Fri | Jan 21, 2022

Jamaica in 2050 – Part 7: The future of education

Published:Sunday | December 5, 2021 | 12:06 AM

In a frame grab from video, robots walk across the floor of the University of Michigan’s Ford Motor Co Robotics Building, in Ann Arbor, Mich. The four-storey, $75-million, 134,000-square-foot complex has three floors that house classrooms and research l
In a frame grab from video, robots walk across the floor of the University of Michigan’s Ford Motor Co Robotics Building, in Ann Arbor, Mich. The four-storey, $75-million, 134,000-square-foot complex has three floors that house classrooms and research labs for robots that fly, walk, roll and augment the human body.
Professor Anthony Clayton
Professor Anthony Clayton

This is the seventh in a series of eight articles looking at the ways that the world will change between now and 2050 and analysing the implications for Jamaica’s future.

In 2050 there will be six billion in the world’s workforce, of whom five billion will be doing jobs that do not exist today. The nations that educate their children and train their graduates for that future will prosper; the ones that cling to old ideas and structures are preparing for poverty.

It is particularly important to strengthen scientific and technical capacity, produce graduates that can increase the productivity and competitiveness of businesses and create new enterprises, and develop a trained, skilled workforce. At present, 70 per cent of Jamaica’s workforce has had little formal training, which has a disastrous effect on productivity.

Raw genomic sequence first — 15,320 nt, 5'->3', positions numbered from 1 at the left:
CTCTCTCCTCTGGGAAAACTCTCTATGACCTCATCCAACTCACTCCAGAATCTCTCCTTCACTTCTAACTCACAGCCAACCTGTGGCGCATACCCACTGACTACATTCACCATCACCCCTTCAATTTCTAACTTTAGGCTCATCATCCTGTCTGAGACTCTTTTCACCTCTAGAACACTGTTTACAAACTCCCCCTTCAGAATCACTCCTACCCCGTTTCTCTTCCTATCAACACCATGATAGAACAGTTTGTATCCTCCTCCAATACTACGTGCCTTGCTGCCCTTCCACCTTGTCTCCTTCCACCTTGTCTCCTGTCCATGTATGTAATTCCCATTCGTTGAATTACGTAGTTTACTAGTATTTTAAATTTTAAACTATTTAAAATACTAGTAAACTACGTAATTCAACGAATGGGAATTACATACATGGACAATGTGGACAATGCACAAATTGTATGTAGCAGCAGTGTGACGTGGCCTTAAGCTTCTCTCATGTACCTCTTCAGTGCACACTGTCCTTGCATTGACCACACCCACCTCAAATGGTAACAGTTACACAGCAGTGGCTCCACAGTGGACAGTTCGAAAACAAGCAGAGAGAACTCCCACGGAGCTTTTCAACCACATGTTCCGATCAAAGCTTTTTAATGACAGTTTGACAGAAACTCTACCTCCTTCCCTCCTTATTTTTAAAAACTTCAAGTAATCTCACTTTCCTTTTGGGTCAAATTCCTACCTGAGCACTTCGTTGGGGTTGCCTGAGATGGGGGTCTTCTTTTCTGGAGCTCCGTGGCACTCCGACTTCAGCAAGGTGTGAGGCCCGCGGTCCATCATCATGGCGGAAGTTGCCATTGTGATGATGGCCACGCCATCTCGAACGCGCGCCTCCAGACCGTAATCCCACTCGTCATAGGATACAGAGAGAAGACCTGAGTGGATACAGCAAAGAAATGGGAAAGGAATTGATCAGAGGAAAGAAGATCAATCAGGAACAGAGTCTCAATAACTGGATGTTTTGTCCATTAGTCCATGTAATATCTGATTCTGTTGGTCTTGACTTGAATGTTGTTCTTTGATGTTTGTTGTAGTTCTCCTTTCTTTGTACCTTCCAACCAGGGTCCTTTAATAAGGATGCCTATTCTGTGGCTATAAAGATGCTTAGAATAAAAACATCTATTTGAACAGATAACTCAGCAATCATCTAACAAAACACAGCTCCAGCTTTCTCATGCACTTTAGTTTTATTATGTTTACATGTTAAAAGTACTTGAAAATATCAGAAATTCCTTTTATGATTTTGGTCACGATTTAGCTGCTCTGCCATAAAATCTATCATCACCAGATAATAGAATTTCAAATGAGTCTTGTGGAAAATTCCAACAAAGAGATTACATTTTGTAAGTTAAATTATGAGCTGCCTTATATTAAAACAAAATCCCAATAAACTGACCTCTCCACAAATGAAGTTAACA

This will require significant public and private investment, as current rates of spending on research and education in Jamaica are low by international standards. Any country that invests less than 0.5 per cent of its GDP in research and development is unlikely to become a world centre of innovation, and none of the Caribbean nations meet this target.

However, any investment in education, training and research capacity has to have a clear strategic focus if it is to have the necessary transformative effect. There is little point in training graduates to work in dying industries. It is, however, essential to increase the supply of trained, skilled labour in the ‘sunrise’ business areas that could transform productivity and prospects. It is therefore important to develop a clear understanding of where the growth opportunities will be in future.

The educational system itself will have to undergo extensive reform. Many traditional teaching universities have high fixed cost structures, so cannot reduce their fees, administrative costs are escalating, productivity gains have plateaued, the pandemic has eaten into revenues and shrunk the market for graduates, the number of student defaults is rising and the economic returns on a university education are falling. In the United Kingdom, for example, a university degree used to be the route to a well-paid job, but about 20 per cent of students today would have been financially better off if they had not gone to university.


Universities will have to adapt quickly if they are to survive. Some will become entirely virtual institutions for teaching purposes, channelling streaming videos instead of lectures and hosting discussions online. The majority of student dormitories, lecture theatres and other campus buildings (apart from research facilities) will be redundant. Costs of online operation are much lower and the online environment is far more competitive, so fees will be minimal. Universities will make money only if they can deliver a high-quality learning experience to millions of students from all parts of the world. There are new entrants into the sector, private and non-profit education companies offering tailored educational and training products free or at minimal cost. Many programmes are already completely free, and some of the interactive online packages are now so good that students are learning the material in half the time that they take in the classroom. For the first time in history, cheap, efficient and high-quality education is becoming universally available.